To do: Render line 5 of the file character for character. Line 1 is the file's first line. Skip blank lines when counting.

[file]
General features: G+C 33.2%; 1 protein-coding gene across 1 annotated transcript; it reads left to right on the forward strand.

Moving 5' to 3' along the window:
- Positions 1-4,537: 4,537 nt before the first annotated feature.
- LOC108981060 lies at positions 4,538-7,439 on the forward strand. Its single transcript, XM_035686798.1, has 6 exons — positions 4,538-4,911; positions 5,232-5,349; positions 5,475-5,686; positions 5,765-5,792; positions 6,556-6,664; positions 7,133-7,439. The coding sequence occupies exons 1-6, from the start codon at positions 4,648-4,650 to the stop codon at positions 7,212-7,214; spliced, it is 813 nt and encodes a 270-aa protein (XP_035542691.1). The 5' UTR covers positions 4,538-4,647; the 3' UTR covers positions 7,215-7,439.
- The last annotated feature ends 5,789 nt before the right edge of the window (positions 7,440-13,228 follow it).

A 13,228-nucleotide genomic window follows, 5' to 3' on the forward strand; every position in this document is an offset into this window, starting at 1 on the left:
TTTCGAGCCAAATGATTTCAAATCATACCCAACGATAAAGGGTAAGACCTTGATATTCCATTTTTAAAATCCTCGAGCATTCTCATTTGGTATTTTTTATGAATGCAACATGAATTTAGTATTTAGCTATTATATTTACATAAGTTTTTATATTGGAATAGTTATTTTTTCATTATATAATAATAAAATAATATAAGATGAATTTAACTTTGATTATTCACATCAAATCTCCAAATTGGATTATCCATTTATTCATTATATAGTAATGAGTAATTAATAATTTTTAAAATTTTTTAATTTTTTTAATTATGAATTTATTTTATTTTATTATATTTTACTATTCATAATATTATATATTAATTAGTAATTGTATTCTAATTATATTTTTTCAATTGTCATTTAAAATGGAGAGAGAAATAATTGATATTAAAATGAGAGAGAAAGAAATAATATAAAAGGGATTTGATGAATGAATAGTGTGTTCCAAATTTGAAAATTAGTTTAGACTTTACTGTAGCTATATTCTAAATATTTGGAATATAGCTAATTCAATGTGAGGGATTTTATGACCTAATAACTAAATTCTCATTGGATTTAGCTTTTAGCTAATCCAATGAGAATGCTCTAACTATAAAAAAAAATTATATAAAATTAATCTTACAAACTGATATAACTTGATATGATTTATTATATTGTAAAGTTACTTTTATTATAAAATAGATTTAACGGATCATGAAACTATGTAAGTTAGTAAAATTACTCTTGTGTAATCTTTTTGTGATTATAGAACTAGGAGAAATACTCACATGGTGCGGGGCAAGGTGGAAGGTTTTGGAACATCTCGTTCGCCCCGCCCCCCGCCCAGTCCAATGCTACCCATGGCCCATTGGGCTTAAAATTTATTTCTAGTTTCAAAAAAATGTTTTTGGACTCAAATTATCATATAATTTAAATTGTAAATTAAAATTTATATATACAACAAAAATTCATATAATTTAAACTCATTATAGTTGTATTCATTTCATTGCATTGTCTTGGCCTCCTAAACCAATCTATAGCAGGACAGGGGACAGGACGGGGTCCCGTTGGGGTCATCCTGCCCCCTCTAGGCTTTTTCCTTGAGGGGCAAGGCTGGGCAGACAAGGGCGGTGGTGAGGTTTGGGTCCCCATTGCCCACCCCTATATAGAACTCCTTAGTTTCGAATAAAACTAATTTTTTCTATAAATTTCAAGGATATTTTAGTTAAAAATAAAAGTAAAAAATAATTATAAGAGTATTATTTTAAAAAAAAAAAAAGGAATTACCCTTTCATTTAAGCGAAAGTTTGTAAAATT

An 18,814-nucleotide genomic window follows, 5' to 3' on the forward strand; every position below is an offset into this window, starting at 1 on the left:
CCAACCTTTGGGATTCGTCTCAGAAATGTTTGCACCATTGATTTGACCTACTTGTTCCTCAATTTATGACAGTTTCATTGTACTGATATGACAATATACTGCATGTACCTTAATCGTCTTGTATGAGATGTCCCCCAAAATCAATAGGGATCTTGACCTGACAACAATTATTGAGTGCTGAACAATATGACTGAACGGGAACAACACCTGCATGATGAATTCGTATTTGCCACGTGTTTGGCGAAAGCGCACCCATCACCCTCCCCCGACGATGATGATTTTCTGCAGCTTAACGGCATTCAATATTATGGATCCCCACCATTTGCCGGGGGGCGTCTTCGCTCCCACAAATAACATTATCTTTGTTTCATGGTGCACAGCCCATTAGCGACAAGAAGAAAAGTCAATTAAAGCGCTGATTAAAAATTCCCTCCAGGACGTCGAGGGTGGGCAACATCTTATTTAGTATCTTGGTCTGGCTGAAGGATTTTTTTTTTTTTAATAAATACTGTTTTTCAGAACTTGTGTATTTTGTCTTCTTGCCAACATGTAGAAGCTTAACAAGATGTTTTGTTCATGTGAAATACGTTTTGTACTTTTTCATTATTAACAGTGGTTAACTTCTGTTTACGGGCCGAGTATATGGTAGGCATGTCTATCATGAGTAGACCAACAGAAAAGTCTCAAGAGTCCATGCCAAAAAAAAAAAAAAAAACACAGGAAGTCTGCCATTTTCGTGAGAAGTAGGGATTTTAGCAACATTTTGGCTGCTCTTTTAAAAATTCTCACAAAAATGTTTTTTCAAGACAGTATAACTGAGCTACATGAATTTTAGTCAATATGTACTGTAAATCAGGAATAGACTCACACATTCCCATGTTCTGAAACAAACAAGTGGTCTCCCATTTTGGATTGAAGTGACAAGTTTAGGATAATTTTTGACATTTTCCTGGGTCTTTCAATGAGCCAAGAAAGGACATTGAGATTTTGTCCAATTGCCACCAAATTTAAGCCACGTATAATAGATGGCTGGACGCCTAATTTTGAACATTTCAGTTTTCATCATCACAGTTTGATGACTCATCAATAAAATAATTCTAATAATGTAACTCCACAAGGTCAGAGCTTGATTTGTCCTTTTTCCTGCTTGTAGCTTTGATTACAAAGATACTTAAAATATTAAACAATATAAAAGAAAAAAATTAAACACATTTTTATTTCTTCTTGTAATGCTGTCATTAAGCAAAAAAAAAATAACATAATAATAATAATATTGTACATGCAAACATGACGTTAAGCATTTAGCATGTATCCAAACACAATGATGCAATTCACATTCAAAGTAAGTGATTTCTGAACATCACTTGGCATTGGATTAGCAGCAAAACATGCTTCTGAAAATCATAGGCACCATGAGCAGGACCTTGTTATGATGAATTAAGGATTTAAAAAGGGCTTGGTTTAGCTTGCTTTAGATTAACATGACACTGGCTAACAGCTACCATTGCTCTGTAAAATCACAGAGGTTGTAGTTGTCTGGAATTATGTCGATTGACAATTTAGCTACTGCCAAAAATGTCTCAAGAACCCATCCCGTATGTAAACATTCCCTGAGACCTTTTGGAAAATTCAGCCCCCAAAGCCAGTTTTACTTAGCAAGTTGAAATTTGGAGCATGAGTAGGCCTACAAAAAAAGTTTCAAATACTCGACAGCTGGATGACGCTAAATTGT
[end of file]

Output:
- The last annotated feature ends 5,789 nt before the right edge of the window (positions 7,440-13,228 follow it).